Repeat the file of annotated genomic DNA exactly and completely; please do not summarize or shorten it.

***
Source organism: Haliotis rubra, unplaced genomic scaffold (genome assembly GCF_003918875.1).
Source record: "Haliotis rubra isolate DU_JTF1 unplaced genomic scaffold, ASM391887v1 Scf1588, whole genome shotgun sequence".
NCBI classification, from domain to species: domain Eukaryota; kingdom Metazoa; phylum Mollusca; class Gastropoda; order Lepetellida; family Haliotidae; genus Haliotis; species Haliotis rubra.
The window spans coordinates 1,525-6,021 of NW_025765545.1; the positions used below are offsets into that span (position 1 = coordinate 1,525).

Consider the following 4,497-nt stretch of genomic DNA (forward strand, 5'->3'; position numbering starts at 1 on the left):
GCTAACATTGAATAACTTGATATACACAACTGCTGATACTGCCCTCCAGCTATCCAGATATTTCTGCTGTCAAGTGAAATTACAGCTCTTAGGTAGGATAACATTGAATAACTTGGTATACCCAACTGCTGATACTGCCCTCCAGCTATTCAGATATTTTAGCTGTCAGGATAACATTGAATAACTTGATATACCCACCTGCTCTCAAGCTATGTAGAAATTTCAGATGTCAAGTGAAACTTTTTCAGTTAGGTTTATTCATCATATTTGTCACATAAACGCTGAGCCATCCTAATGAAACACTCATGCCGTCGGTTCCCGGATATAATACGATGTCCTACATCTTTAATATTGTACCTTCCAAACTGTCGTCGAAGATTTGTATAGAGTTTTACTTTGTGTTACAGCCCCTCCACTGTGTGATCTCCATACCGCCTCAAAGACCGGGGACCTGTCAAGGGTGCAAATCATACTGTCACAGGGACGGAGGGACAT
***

Source organism: Haliotis rubra, unplaced genomic scaffold (genome assembly GCF_003918875.1).
Source record: "Haliotis rubra isolate DU_JTF1 unplaced genomic scaffold, ASM391887v1 Scf1588, whole genome shotgun sequence".
NCBI classification, from domain to species: domain Eukaryota; kingdom Metazoa; phylum Mollusca; class Gastropoda; order Lepetellida; family Haliotidae; genus Haliotis; species Haliotis rubra.
The window spans coordinates 1,525-6,021 of NW_025765545.1; the positions used below are offsets into that span (position 1 = coordinate 1,525).

Consider the following 4,497-nt stretch of genomic DNA (forward strand, 5'->3'; position numbering starts at 1 on the left):
GCTAACATTGAATAACTTGATATACACAACTGCTGATACTGCCCTCCAGCTATCCAGATATTTCTGCTGTCAAGTGAAATTACAGCTCTTAGGTAGGATAACATTGAATAACTTGGTATACCCAACTGCTGATACTGCCCTCCAGCTATTCAGATATTTTAGCTGTCAGGATAACATTGAATAACTTGATATACCCACCTGCTCTCAAGCTATGTAGAAATTTCAGATGTCAAGTGAAACTTTTTCAGTTAGGTTTATTCATCATATTTGTCACATAAACGCTGAGCCATCCTAATGAAACACTCATGCCGTCGGTTCCCGGATATAATACGATGTCCTACATCTTTAATATTGTACCTTCCAAACTGTCGTCGAAGATTTGTATAGAGTTTTACTTTGTGTTACAGCCCCTCCACTGTGTGATCTCCATACCGCCTCAAAGACCGGGGACCTGTCAAGGGTGCAAATCATACTGTCACAGGGACGGAGGGACAT